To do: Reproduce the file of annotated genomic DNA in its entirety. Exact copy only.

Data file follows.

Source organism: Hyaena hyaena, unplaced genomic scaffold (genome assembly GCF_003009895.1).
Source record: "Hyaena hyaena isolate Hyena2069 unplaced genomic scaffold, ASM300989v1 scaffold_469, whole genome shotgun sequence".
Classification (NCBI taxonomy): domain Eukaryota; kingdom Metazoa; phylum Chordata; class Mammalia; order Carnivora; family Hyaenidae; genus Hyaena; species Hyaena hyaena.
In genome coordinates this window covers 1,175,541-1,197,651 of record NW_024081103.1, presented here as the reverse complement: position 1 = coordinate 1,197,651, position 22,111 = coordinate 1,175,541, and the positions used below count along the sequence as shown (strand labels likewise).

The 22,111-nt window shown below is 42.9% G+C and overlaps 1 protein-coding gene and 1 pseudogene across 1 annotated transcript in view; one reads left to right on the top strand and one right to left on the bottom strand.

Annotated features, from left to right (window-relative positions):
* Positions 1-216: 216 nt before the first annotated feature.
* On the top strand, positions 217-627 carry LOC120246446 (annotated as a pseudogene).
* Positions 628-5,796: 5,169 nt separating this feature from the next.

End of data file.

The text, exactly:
Source organism: Hyaena hyaena, unplaced genomic scaffold (genome assembly GCF_003009895.1).
Source record: "Hyaena hyaena isolate Hyena2069 unplaced genomic scaffold, ASM300989v1 scaffold_469, whole genome shotgun sequence".
Classification (NCBI taxonomy): domain Eukaryota; kingdom Metazoa; phylum Chordata; class Mammalia; order Carnivora; family Hyaenidae; genus Hyaena; species Hyaena hyaena.
In genome coordinates this window covers 1,175,541-1,197,651 of record NW_024081103.1, presented here as the reverse complement: position 1 = coordinate 1,197,651, position 22,111 = coordinate 1,175,541, and the positions used below count along the sequence as shown (strand labels likewise).

The 22,111-nt window shown below is 42.9% G+C and overlaps 1 protein-coding gene and 1 pseudogene across 1 annotated transcript in view; one reads left to right on the top strand and one right to left on the bottom strand.

Annotated features, from left to right (window-relative positions):
* Positions 1-216: 216 nt before the first annotated feature.
* On the top strand, positions 217-627 carry LOC120246446 (annotated as a pseudogene).
* Positions 628-5,796: 5,169 nt separating this feature from the next.